If the Sun became a black hole, would Earth get pulled inside?

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This question comes from our friends at the Paulucci Space Theatre in Hibbing, Minnesota. They wonder, if the Sun became a black hole, would Earth get pulled inside?

Black hole with nearby star, artist's concept

Black holes are just about the strangest objects in the universe. They are regions of space where gravity is so powerful that even light can't escape. Scientists call them holes, but they are anything but empty! They contain matter so compressed that their gravitational pull will not let even light leave them to reach our eyes and telescopes. That is why we cannot see them directly. But we are confident they exist because of the odd behavior of the matter we can see near them. For example, gases swirl around these regions at nearly the speed of light, giving off lots of high-energy radiation.

Black holes come in vastly different sizes. Some contain huge amounts of matter, some contain much less.

Cygnus Loop supernova remnant.

Some black holes form after a very large star uses up all its fuel and blows off its outer parts in a gigantic explosion (called a supernova). Then, what is left collapses under the weight of its own gravity to become a super-dense object called a black hole. Our Sun is actually too small to end up as a black hole. It simply does not contain enough matter to exert that kind of gravitational force on itself. A star has to be more than about 10 times the mass of our Sun to become a black hole.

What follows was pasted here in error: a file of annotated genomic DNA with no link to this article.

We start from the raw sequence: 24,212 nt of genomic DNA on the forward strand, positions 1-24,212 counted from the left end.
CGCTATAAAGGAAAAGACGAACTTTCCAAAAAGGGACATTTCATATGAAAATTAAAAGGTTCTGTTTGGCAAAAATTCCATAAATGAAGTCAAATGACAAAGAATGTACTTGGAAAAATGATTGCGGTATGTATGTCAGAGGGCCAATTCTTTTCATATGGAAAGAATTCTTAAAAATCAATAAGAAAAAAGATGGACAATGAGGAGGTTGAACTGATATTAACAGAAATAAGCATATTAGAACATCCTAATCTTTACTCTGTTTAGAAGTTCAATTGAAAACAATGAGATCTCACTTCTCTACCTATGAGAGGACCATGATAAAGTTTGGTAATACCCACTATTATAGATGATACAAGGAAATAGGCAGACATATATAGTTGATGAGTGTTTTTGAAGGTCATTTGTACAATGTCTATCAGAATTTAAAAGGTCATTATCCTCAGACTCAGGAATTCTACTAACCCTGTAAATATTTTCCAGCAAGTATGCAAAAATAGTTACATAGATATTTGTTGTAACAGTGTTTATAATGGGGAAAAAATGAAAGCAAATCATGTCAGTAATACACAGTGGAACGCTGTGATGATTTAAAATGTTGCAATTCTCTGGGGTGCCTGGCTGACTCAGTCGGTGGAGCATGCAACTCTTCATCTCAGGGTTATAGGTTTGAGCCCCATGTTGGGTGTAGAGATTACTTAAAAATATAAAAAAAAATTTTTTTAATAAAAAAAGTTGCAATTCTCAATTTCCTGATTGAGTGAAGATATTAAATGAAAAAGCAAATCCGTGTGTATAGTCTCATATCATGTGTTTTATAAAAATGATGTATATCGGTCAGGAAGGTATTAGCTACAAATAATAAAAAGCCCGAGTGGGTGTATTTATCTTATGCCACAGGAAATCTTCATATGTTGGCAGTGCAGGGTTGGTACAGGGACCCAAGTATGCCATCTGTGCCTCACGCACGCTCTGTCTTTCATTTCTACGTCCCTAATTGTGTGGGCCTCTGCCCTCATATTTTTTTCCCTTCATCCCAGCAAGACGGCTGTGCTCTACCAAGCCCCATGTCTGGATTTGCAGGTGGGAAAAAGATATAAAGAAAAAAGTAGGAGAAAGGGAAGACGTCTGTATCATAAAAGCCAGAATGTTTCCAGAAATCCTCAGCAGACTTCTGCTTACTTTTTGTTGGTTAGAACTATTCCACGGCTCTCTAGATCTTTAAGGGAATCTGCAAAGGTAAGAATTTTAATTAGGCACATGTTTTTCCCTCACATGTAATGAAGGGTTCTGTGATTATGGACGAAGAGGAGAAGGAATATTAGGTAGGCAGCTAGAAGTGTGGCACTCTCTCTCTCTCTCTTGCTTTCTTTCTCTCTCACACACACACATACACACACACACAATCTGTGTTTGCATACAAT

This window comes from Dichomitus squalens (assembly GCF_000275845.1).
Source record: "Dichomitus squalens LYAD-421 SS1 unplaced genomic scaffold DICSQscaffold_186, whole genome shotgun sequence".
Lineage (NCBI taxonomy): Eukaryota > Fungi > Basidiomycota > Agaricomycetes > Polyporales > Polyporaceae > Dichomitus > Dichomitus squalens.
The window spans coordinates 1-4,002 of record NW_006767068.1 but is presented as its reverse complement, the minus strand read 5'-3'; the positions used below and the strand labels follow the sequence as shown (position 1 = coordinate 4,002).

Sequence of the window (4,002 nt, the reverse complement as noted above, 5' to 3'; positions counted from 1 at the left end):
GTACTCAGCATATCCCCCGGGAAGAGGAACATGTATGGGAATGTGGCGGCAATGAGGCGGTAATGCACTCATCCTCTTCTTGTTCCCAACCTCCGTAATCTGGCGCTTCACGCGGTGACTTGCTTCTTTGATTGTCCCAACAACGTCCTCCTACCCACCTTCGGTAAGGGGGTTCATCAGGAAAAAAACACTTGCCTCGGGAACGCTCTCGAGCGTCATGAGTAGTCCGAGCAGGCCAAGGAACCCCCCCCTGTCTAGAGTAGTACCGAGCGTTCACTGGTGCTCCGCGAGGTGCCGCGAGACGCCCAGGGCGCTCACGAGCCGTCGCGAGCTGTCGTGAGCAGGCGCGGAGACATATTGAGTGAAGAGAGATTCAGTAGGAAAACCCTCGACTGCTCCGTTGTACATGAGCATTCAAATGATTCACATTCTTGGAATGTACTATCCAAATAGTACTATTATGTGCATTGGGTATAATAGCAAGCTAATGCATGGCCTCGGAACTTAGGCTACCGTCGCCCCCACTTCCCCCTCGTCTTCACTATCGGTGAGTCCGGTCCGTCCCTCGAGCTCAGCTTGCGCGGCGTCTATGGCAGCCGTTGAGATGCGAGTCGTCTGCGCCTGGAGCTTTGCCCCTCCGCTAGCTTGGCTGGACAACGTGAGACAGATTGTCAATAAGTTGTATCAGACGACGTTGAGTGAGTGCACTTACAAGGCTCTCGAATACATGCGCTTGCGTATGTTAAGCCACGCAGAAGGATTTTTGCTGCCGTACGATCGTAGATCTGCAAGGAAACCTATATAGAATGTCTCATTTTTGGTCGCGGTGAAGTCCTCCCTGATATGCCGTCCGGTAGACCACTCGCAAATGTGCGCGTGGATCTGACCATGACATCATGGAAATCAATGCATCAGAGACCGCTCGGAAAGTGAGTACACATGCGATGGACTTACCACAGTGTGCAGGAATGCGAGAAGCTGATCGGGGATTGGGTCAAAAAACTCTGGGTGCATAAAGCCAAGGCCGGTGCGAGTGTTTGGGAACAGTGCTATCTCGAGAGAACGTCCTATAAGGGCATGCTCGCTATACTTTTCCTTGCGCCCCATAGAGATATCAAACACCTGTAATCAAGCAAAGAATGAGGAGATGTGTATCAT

As a black hole, Dr. Marc would be much tinier than a grain of salt.

Just remember that a black hole is any amount of matter squeezed into a very, very dense package. Imagine all of planet Earth squeezed into the size of a marble. Earth would then be a black hole! But, the gravitational pull of a black hole, or anything else for that matter, depends only on mass and distance, not how large or small the object is. Even I could be a black hole if I were compressed to be more than one thousand billion billion times smaller than a grain of salt. But, you could still stand as close to me as you would for a normal conversation and you would not fall into the "Dr. Marc" black hole, because I would exert no more gravitational force than I do now.

If the Sun were somehow compressed enough to become a black hole, it would be less than 6 kilometers (well under 4 miles) across. It would exert no more gravitational force on Earth or the other planets in the solar system than it does now. Why? Because it would contain no more matter than it does now and it would be no closer to the planets than it is now.

Supermassive black hole at center of galaxy.

In the last few years scientists have discovered that many galaxies have supermassive black holes at their centers. These enormous monsters may contain the mass of 100 million or more Suns! Scientists are still trying to understand how common they are and how they may have formed.

At the other extreme, tiny black holes may have formed in the first few seconds of the universe.

Black holes are fascinating objects and astronomers have a lot more questions about them. One way that will help scientists to learn about them will be to detect and study the gravitational waves some of them create in the fabric of space. Find out more about gravitational waves and solve an online crossword puzzle about them.